three of importance.

The English Litany was put out originally as a separate service; both in 1544 and 154553 it was used as a procession on the accustomed days, i. e., Wednesdays and Fridays, similarly to the Lenten use of the Litany; it was first brought into permanent relation with other services when the Edwardine Injunctions54 ordered that it should be sung immediately before High Mass by the priests with other of the quire kneeling in the midst of the church, and should supersede for the time all other processions or Litanies in church or churchyard.

This was in itself a considerable change, for the Litany had long ceased to be a normal preliminary of Mass, and was so only upon the Rogation days,55 or such special occasions as the Processions in time of war, when a Votive Mass naturally followed. Moreover, the new Injunction abolished the ordinary Sunday Procession before High Mass, which was a popular form of service, including in some places prayers in English, especially the solemn Bidding prayer.56 It was now intended, (perhaps not without some reminiscence on Cranmer’s part of primitive and Eastern custom) to prefix to Mass a more complete form of vernacular intercession. The Litany was ready to hand and had been proved successful in this position by constant use on Wednesdays and Fridays at intervals during the preceding three years.57 The only inconvenience that had been found was that some disorder attended its recital in procession,58 and therefore in this respect a change was made, and the Litany was to be sung kneeling.59

The use of the Litany :


regular before High Mass.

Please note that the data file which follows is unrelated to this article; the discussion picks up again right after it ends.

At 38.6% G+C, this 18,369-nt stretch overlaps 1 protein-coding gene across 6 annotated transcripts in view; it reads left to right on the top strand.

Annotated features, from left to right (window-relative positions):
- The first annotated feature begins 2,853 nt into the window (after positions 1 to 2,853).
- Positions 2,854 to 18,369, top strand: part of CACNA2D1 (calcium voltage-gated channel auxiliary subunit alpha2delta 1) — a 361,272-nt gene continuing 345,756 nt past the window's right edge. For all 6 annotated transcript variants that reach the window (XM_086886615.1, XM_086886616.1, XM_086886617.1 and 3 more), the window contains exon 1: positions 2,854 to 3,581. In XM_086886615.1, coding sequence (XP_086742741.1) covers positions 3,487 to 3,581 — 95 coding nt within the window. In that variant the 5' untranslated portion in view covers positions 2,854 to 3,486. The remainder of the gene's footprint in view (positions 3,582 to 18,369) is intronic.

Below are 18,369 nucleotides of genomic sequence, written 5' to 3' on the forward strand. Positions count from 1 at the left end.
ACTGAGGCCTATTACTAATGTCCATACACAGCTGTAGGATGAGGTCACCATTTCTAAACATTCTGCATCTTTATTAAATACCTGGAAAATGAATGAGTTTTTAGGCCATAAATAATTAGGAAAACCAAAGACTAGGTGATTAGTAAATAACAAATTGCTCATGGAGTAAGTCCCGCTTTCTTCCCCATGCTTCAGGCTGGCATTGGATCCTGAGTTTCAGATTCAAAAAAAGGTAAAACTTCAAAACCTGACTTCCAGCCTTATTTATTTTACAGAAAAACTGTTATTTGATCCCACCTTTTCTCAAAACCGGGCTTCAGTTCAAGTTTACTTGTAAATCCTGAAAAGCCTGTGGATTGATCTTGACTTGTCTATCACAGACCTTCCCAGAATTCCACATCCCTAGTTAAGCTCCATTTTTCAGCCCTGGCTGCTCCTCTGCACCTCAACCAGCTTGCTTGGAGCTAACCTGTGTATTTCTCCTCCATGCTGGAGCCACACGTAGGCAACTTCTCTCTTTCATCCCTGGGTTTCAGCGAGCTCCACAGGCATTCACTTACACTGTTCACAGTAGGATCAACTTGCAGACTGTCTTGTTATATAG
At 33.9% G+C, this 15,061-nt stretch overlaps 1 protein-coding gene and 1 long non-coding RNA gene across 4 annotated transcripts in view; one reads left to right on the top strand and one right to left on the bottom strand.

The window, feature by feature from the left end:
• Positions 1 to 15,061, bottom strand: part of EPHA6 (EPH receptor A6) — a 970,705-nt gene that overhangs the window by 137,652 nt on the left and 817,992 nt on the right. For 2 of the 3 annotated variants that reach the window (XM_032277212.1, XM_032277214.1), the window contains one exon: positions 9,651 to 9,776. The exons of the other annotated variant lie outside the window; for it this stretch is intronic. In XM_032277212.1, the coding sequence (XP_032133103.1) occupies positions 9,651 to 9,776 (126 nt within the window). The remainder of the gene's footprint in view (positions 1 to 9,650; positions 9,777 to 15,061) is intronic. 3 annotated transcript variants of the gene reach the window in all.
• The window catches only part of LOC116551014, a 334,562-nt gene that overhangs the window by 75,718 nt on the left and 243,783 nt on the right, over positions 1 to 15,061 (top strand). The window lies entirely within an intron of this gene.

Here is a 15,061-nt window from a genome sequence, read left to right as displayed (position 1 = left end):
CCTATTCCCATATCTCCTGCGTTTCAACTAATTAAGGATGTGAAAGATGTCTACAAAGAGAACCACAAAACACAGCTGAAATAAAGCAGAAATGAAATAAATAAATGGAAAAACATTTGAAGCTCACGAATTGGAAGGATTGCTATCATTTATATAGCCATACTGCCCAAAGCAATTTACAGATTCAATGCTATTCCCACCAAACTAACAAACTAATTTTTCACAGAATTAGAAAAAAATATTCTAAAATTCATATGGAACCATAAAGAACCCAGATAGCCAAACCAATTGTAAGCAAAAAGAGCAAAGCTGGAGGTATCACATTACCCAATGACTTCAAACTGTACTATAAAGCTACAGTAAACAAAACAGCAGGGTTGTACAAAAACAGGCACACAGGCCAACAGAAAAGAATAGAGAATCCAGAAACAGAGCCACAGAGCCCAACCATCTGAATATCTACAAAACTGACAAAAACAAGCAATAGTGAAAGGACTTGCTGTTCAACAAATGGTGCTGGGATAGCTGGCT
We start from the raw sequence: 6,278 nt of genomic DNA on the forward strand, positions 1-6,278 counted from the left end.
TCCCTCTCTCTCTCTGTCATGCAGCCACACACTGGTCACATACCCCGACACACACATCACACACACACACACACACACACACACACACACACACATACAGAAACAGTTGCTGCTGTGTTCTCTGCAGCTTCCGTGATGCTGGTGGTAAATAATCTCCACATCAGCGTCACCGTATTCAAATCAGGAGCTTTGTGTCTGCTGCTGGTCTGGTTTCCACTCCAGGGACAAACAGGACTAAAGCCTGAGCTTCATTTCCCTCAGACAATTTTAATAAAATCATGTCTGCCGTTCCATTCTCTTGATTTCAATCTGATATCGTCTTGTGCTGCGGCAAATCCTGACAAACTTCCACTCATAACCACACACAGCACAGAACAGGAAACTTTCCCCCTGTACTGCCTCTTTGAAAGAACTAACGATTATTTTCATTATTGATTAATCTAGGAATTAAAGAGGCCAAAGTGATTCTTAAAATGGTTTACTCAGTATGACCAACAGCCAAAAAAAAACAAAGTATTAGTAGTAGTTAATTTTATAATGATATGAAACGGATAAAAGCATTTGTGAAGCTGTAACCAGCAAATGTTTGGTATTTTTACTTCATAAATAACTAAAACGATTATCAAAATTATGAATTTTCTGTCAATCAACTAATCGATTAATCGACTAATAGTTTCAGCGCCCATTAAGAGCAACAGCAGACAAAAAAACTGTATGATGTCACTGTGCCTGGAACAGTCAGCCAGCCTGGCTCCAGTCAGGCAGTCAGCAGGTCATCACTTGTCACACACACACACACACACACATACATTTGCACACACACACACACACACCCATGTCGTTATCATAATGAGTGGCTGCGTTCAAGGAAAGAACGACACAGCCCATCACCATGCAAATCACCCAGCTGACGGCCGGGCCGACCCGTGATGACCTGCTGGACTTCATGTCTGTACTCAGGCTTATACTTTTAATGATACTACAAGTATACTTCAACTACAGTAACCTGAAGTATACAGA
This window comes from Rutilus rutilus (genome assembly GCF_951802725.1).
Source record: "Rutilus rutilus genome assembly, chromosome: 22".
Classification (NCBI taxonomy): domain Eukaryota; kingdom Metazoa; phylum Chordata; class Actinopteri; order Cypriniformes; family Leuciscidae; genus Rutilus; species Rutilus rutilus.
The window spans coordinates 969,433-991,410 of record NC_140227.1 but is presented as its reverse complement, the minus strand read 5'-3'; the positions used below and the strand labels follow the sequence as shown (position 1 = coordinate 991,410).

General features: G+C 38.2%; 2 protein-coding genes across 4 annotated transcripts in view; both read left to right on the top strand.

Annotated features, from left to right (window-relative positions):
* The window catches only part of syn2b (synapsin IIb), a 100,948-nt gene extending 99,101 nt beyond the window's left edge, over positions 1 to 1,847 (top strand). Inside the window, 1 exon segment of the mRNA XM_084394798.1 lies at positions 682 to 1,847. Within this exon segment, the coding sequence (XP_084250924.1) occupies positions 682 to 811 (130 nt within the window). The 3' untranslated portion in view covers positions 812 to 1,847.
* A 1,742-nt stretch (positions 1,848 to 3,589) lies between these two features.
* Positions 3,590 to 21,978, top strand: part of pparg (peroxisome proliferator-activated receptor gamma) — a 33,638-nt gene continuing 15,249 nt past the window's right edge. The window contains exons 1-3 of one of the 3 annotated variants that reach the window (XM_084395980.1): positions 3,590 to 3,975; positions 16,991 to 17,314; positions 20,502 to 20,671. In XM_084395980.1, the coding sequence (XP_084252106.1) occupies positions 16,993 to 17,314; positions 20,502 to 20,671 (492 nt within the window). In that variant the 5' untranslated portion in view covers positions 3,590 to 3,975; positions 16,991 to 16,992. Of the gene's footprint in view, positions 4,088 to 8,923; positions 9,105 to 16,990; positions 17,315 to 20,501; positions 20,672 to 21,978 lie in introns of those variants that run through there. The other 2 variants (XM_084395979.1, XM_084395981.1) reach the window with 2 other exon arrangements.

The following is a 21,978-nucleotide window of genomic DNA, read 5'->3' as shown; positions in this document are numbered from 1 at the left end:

When the First Prayer Book was issued it did not originally include the Litany, but only a rubric that upon Wednesdays and Fridays it should be sung according to the Injunction and should be followed by at least the Ante-communion Service.60 This implies that the people were still to use it as ‘a Procession on their knees.’ The earliest editions had the Litany appended as a supplement, while in later editions it was regularly incorporated in the book and stood next after the Communion. It was clearly not intended that the Litany should wholly sweep away the old Processions, for a rubric at the end of the book provided thus: Also upon Christmas Day, Easter Day, the Ascension Day, Whit Sunday, and the feast of the Trinity may be used, any part of the Holy Scripture hereafter to be certainly limited and appointed in the stead of the Litany. This shows that Cranmer had not yet given up his hopes of a Processional in English.61 But in fact the work was never accomplished. In the Second Book the Litany was moved to its present place, and it remains as a solitary and stationary ‘Procession’ preparatory to the Eucharist. The rubric of 1552 merely ordered it for Sundays, Wednesdays and Fridays and at other times when it shall be commanded by the Ordinary. The 18th Elizabethan Injunction repeated the Edwardine Injunction with slight verbal changes, again expressly connecting the Litany with ‘the time of communion of the sacrament,’ while the 48th ordered the saying of the Litany and prayers in Church on Wednesdays and Fridays with no mention of the Ante-communion service.

In the First Prayer Book.







The Second.